Temps, Noise, and Final Thoughts
Thermals and Noise
With Windows 8.1 installed I began testing the thermal performance of the enclosure, beginning with HD playback. While temperatures did rise with both Blu-ray and file-based 1080P video, it should be noted that the noise levels did not increase until I forced a couple of worst-case scenarios by using Prime95 and Unigine Heaven benchmarks to stress the system.
I was able to push the Pentium G3258 (Anniversary Edition) CPU to a maximum of 52.6 over ambient (with a 67 F room this was a measured temp of 72 C using RealTemp). However, the much more realistic load temperature was 35.1 C over ambient (54 C on the hottest core as measured).
Next we look at noise levels, performed using a digital sound pressure meter at a distance of 18". Ambient noise in the room was 35.6 dB.
With the ventilated design of the enclosure noise levels will be primarily component dependent. The PHT HSF was very quiet under normal use, but both the CPU cooler and included 60mm chassis fan became noticably loud during stress testing. The 60mm fan was particularly noticable, with a high-pitched sound signature. In the real world noise levels would probably never come close to what I was able to produce here, however.
Essentially, all enclosures are about compromise. Even a cost-no-object build is going to have the side effect of (typically) larger size and high energy usage. If that is not of concern for the end user, then for them it truly is a “no compromise” result. However, when the primary considerations are small size and silent operation (crucial for an HTPC build) then the tradeoffs become more problematic. For instance for the thinnest enclosures there are significant tradeoffs in CPU cooling due to height and often width limitations of the enclosure. Intel has created a blower style cooler for the thin mini-ITX platform, but not every enclosure will have the lateral room required for the Intel design.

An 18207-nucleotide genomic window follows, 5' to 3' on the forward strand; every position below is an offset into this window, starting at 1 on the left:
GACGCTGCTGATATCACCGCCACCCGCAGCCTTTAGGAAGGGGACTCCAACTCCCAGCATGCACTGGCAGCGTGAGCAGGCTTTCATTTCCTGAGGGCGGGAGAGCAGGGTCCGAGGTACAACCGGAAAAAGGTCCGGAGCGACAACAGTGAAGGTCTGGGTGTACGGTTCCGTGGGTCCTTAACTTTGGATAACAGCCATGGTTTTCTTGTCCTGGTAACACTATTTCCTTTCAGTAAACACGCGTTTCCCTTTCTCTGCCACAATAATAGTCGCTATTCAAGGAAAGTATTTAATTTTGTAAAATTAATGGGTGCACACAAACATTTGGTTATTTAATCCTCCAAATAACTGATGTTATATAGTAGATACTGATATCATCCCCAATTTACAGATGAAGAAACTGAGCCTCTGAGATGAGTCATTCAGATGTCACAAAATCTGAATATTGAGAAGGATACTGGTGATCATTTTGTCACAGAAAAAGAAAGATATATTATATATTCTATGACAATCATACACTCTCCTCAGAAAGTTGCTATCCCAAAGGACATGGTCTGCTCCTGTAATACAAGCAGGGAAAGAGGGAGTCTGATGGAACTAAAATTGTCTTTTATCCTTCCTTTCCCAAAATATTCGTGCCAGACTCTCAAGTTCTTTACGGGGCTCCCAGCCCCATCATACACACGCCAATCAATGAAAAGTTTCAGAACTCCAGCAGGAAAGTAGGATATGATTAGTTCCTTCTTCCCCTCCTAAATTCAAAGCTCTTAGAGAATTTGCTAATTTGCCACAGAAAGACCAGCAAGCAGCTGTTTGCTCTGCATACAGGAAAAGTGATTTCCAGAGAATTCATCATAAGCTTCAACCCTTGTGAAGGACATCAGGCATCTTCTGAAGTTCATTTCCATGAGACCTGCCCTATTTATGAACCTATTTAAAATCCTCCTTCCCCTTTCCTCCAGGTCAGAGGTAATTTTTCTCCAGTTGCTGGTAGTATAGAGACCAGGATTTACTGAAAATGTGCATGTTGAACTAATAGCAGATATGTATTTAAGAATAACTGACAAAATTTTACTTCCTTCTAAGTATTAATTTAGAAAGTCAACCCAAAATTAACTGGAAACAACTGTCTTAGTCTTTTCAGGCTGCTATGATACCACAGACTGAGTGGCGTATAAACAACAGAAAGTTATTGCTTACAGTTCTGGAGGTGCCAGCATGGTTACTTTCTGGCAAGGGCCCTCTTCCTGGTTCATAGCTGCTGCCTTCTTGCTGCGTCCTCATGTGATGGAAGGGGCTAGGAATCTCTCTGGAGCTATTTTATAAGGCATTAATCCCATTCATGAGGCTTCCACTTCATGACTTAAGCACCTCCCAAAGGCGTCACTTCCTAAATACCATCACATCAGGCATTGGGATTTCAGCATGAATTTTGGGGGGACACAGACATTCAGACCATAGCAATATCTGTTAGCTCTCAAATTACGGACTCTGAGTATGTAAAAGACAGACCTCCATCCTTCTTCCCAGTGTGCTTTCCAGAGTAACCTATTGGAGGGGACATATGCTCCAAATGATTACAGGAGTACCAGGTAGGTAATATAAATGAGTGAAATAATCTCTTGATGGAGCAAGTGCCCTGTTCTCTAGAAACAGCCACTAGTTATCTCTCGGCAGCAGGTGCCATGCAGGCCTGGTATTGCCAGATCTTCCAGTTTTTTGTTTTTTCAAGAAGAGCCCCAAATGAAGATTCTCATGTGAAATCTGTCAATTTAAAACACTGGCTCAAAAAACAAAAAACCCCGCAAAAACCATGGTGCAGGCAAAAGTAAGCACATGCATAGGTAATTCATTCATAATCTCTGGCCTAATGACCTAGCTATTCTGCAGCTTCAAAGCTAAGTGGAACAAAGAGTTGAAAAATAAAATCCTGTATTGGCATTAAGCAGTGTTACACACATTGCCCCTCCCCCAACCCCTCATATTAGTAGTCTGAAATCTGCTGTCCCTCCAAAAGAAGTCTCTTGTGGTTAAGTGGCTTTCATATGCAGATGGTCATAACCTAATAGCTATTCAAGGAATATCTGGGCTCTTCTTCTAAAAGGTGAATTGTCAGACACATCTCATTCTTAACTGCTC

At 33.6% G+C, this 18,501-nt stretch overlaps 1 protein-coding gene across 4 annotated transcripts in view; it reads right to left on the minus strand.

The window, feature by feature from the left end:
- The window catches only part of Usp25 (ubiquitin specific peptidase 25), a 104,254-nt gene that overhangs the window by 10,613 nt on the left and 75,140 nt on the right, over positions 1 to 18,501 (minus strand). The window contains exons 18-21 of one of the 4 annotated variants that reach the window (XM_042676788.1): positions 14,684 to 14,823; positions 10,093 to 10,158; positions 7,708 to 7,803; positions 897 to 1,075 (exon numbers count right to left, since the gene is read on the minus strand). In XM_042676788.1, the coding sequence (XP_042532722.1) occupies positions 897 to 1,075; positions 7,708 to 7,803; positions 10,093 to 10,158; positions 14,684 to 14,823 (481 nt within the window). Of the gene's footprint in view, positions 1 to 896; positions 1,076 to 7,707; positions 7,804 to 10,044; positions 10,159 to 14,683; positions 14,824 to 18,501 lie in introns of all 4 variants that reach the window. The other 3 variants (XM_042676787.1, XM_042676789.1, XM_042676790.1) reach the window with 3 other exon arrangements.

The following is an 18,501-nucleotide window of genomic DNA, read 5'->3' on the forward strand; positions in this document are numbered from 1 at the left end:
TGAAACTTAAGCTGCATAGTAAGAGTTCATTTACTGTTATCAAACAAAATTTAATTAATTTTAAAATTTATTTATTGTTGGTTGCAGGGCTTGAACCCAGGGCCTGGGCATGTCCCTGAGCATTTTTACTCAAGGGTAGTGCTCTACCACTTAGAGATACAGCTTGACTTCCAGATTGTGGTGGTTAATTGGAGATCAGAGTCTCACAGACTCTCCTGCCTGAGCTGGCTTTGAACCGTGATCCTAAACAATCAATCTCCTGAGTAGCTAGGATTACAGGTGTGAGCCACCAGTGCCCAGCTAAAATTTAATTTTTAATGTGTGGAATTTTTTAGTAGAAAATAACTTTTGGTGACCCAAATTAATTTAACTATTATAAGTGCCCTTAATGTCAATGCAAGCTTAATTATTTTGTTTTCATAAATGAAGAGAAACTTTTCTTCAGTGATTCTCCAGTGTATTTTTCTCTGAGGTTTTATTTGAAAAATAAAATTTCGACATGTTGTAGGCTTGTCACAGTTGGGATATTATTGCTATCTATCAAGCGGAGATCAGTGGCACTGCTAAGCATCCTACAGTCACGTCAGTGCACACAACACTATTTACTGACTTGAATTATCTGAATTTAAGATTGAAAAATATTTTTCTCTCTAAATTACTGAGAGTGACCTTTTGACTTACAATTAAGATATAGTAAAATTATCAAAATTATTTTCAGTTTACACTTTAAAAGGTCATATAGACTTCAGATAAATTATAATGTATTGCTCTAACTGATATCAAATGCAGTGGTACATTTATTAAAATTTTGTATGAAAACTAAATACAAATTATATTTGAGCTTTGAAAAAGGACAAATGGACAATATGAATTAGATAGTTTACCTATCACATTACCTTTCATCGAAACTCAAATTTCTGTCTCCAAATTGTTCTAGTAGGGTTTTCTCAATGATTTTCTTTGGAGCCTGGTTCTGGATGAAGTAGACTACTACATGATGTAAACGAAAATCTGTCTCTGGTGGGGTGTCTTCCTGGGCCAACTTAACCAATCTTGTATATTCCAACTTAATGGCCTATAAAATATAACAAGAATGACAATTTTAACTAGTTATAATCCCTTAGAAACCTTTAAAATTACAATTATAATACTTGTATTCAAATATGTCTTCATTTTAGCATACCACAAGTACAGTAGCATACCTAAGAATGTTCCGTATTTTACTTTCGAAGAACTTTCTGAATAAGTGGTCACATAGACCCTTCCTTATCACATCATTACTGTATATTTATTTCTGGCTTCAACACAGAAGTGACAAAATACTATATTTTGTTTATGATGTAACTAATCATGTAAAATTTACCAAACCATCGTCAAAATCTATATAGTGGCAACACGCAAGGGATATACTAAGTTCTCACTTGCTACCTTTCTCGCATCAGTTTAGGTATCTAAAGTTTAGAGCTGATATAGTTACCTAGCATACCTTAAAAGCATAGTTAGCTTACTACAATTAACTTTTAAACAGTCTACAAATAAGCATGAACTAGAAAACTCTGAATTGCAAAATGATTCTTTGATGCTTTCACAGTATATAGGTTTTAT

There are more differences with the thin mini-ITX standard, beginning with memory support. Unlike regular mini-ITX which accepts standard DIMMs, with thin mini-ITX only notebook SoDIMMs are supported. Additionally, there is no x16 PCI Express slot on a thin mini-ITX motherboard. Some have a x4 slot, but upgrading the graphics will necessitate a processor swap. Though it’s possible that some sort of x16 to x4 adapter could be implemented, powering it would be a problem since we aren't using a conventional PSU with this form-factor. And here we arrive at one of the biggest issues facing the first-time thin mini-ITX builder: the power supply.
The thin mini-ITX standard calls for an external power supply, essentially a notebook power adapter. (Naturally some boards complicate this by offering an internal power header, but most rely on the Intel external standard.) Unfortunately, this adapter will not be included in the box with your mini-ITX motherboard. I have seen it included with enclosures, but if it is not included it requires very careful selection at this point to track one down. Why? The specifications are extremely, well, specific.
This is the 90W power supply I used with this build
It’s not just a 19V laptop adapter with at least 90W of power, but the tip of the adapter needs to have a 7.4mm outer diameter with a 5.0 inner diameter. If this was simply a standard, and a quick search on Amazon for “thin mini itx power supply” achieved a good result, this wouldn’t be an issue. (At time of writing the search "19V 7.4mm" produced a good result on Amazon, and the adapter I found is around $10.) Hopefully by the time you read this adapters will be searchable as "thin mini-ITX PSU", and not by plug diameter. Perfect Home Theater does offer one on their site at time of purchase, which adds $50 to the total cost.
- Excellent construction, beautiful fit and finish
- Premium feel with lightweight aluminum throughout
- Effective use of interior space
- Well ventilated
- Extremely slim design only permits thin mini-ITX form-factor
- Minimal CPU cooling options available with 23mm height limit
Overall the Perfect Home Theater ultra low-profile HTPC enclosure is an impressive and attractive addition to the living room PC market. It is expensive at $200, but this is in keeping with the higher cost of producing a custom enclosure entirely from aluminum. The width allows for seamless matching with existing components, and the design adds minimal height to any AV stack. The tradeoffs with such a low profile design might make this enclosure impractical for many, but if you are looking for a very slim case (or are ready to embrace Intel's thin mini-ITX form-factor) I would look no further.